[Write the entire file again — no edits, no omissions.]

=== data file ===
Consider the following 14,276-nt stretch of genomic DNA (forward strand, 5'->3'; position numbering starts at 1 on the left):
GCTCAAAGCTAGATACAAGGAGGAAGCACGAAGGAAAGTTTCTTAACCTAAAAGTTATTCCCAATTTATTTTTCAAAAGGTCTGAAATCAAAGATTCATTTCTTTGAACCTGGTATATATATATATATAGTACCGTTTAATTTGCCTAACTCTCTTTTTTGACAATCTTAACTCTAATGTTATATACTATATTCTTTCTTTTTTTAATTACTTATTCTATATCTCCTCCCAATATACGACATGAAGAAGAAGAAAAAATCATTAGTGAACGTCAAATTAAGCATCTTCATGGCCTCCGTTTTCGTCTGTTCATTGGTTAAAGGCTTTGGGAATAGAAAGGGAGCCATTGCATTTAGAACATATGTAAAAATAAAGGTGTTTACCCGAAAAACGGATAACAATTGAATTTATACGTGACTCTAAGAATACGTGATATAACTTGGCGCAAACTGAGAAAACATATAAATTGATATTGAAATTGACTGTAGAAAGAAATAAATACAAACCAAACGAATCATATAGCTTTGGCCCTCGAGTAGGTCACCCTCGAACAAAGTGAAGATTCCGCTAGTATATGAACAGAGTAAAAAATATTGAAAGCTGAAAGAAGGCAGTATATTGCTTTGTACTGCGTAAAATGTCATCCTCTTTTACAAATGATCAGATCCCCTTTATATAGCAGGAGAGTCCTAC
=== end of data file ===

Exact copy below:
Consider the following 14,276-nt stretch of genomic DNA (forward strand, 5'->3'; position numbering starts at 1 on the left):
GCTCAAAGCTAGATACAAGGAGGAAGCACGAAGGAAAGTTTCTTAACCTAAAAGTTATTCCCAATTTATTTTTCAAAAGGTCTGAAATCAAAGATTCATTTCTTTGAACCTGGTATATATATATATATAGTACCGTTTAATTTGCCTAACTCTCTTTTTTGACAATCTTAACTCTAATGTTATATACTATATTCTTTCTTTTTTTAATTACTTATTCTATATCTCCTCCCAATATACGACATGAAGAAGAAGAAAAAATCATTAGTGAACGTCAAATTAAGCATCTTCATGGCCTCCGTTTTCGTCTGTTCATTGGTTAAAGGCTTTGGGAATAGAAAGGGAGCCATTGCATTTAGAACATATGTAAAAATAAAGGTGTTTACCCGAAAAACGGATAACAATTGAATTTATACGTGACTCTAAGAATACGTGATATAACTTGGCGCAAACTGAGAAAACATATAAATTGATATTGAAATTGACTGTAGAAAGAAATAAATACAAACCAAACGAATCATATAGCTTTGGCCCTCGAGTAGGTCACCCTCGAACAAAGTGAAGATTCCGCTAGTATATGAACAGAGTAAAAAATATTGAAAGCTGAAAGAAGGCAGTATATTGCTTTGTACTGCGTAAAATGTCATCCTCTTTTACAAATGATCAGATCCCCTTTATATAGCAGGAGAGTCCTAC